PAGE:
Product Hunt is blowing up. The popular platform that allows users to hunt products just recently raised $6.1 Million and are working their way up as one of the fastest growing startups seen.
Community plays an important part at product hunt: it is actually the community that hunts and adds new products to their platform, and it’s the community who up-votes the products they like. Each popular product is then a reflection of community interest.
I sat down with Nichole Elizabeth DeMeré, Product Hunt’s Community Manager, to discuss the place of content marketing in the uprising community of Product Hunt.
1. Product Hunt has been getting a lot of hype lately, and you guys raised $6.1M – congratulations! When did you join Product Hunt, how do you feel about working there and what does your job as a community manager include?
Thank you! I joined Product Hunt in August, so I’ve been on the team a little over four months. These four months make up a third of the time in which Product Hunt has been around, though! It’s easy to forget that.
We don’t have official titles, but as a “Community Manager,” I’m on the front lines answering most of the questions we receive about Product Hunt. This means I have the privilege of learning from (literally) everyone on the team because I have to know exactly how Product Hunt works, from our design and development, to our UX and UI, and how to assist users so that they’re successful with our product. That said, I’m excited to be here – it’s an incredible learning opportunity and I feel like I’m learning from the best.
2. You were the Head of Content at Growth Hackers TV. How is being a past content manager helping you in your job as a community manager? How important is content for the rope of community managers?
From my experience, the roles of “Head of Content” vs. “Community Manager” are very different. In this case, the main similarity would be that each requires domain knowledge, an understanding of the “ideal customer”, and the ability to curate or moderate content based on both. At GHTV, I curated content posted on the site and throughout social media. At Product Hunt, I help monitor what’s posted by the community to ensure it matches our guidelines.
3. What are the types of content do you usually share with your community? How do you learn which topics would interest and engage your followers?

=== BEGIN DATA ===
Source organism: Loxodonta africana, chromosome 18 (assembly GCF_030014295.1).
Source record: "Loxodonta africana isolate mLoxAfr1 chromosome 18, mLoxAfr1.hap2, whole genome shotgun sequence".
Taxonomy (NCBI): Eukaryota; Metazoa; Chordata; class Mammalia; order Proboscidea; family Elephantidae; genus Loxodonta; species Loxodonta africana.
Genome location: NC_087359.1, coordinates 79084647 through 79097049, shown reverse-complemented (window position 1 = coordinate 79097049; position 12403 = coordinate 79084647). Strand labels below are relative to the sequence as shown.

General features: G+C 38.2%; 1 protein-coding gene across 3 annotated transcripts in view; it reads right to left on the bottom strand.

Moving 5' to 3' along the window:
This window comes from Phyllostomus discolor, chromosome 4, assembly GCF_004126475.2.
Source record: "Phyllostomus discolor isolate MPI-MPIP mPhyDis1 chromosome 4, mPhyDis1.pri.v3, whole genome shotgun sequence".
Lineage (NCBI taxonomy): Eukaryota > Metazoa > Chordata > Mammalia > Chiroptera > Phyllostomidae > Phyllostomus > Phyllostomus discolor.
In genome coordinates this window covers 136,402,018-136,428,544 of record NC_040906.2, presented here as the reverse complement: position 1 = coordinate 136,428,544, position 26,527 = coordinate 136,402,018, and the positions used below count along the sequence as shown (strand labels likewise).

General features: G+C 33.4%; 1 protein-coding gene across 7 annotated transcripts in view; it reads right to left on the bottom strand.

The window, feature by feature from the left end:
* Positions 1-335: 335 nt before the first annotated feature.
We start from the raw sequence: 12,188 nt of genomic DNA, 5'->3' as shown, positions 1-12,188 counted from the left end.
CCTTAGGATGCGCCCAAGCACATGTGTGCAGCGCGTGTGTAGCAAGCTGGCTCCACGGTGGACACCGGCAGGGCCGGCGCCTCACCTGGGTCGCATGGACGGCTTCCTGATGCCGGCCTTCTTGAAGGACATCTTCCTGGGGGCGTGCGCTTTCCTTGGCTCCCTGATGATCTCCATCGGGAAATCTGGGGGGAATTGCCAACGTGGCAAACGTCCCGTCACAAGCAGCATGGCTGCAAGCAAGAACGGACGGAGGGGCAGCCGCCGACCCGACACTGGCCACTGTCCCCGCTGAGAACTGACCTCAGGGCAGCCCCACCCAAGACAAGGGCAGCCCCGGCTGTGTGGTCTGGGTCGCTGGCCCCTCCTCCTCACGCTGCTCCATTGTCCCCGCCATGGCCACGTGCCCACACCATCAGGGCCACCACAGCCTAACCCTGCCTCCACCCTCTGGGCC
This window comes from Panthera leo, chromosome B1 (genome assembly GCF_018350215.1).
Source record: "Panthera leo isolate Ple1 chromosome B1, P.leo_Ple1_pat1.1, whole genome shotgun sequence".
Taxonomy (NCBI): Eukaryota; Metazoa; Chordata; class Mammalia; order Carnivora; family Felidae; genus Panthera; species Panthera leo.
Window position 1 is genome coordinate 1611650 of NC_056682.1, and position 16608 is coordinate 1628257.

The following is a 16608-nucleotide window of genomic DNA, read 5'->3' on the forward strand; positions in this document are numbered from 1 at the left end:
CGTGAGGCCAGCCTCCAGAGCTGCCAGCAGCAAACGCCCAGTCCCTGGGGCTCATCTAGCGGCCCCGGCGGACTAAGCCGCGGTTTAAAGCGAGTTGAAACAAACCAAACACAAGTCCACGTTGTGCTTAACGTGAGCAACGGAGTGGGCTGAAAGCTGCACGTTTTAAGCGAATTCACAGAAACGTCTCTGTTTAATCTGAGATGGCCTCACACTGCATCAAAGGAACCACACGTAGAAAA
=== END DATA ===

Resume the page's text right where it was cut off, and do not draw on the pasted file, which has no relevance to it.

What’s unique about Product Hunt is that the community members are the content creators. People hunt products they think they will appreciate, and others up-vote those that they like.
Additionally, the Product Hunt team offers a podcast, daily newsletter, and collections (daily lists). Some of our daily lists such as the startup toolkit series, offer exclusive discounts for Product Hunters.
Measuring is important: We’re able to determine through analytics and success stories which topics engage our followers the most.
4. Do you use any tools for content discovery? Which is your favorite and why?
Twitter lists. They’re up-to-date and easy to segment. My Twitter lists are broken down into product categories, such as art, fashion, and film, and they’re a work in progress, so I’m continually updating them to add new sources. My goal is optimize Twitter lists until I’m able to hunt products every day in the most convenient way possible.
5. What are your top 2-3 tips for community managers to leverage content for increased engagement?
- Know your community (i.e. know your ideal customer). What do they like? Who do they spend time with? What do they do for fun? Know everything about them – don’t just think in terms of demographics.
- Delight your community. As Ryan recently commented, “There are a lot of ‘things’ you can do for growth but IMHO (in my humble opinion), it’s important makers continually ask, ‘How can we delight our community?’ and set that as the focal point for all decisions.”
- And this one is cliché, but that’s because it’s true: figure out what works, and double down on it. Don’t waste time trying to make something work if it clearly isn’t. Move quickly.
Figure out what works, and double down on it. Don’t waste time trying to make something work if it clearly isn’t
6. UGC (user generated content) is a great way to get your community involved. How are you encouraging your community to contribute?
Other than participating on the site (submitting products, commenting, etc.) members are encouraged to host / attend world-wide meetups and hackathons. Anyone anywhere can host a meetup and soon we’ll be sending care packages to hosts so that they have Glasshole Kitty stickers, t-shirts, and other items to provide to attendees. We also recently hosted a world-wide hackathon competition with over 700 participants (which was really just one big hangout for everyone to share cat gifs and eat pizza).
7. What is the one tool that as a community manager you couldn’t live without?
Slack. Currently we’re working with a remote team across seven time zones, and Slack allows us to easily communicate and to guarantee that our communication across all focuses is transparent.